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I just read that in the Gaussian Units of charge The Final equation in Coulomb's law is as simple as $$\boldsymbol{F}=\frac{q_1q_2}{r^2}$$

No $\epsilon_0$ no $4\pi$ like you have in the $\mbox{SI}$ units of measurement .

The permittivity constant was the factor in the $\mbox{SI}$ system of Coulombic Force that determined the intensity of force in a medium.

In the Gaussian system i see no such constant . So that would mean that some other factor would govern the Quantity of charge on a body.

What is that factor ?

(I vaguely remember it as being related to the speed of light $c_0$)

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You can do the same thing in SI by redefining the charge unit so that a charge Q has a normalized charge $Q\over\sqrt{4\pi\epsilon_0}$, and always use normalized Coulombs. The best convention leaves the $4\pi$, but absorbs the $\epsilon_0$, and this is often quickly said by using the charge-unit convention that $\epsilon_0=1$, that is, the normalized charge is $Q\over \epsilon_0$. The analogous convention in gravity sets $G={1\over 8\pi}$. – Ron Maimon Jun 5 '12 at 5:51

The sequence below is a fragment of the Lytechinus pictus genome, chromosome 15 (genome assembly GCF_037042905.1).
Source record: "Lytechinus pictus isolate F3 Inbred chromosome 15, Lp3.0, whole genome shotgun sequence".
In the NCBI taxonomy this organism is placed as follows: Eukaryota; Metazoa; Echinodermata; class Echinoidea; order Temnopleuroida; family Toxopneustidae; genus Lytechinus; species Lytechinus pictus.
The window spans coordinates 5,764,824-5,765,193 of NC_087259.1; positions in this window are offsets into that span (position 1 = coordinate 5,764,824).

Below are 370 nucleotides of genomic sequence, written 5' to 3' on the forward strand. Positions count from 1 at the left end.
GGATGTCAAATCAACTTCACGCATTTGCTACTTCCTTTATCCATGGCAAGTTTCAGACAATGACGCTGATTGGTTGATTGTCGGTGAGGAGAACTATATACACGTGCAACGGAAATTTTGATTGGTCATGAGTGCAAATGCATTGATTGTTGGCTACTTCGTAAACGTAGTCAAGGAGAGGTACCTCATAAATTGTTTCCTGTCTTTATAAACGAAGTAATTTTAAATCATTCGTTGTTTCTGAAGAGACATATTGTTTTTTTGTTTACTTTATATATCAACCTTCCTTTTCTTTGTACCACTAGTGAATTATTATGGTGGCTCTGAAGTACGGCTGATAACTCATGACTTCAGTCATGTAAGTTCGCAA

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I believe you're thinking of the statcoulomb, which is the CGS/Gaussian system unit of charge.

The article linked above details some methods of conversion, which you can read for yourself, but probably the most important ones to know that:

1) $1\ Statcoulomb = \frac{{(gram)^{1/2}}(cm)^{3/2}}{sec}$

2) $1\ Coulomb \leftrightarrow \sqrt{4\pi \epsilon_0}\frac{c}{(1m/s)} Statcoulomb$

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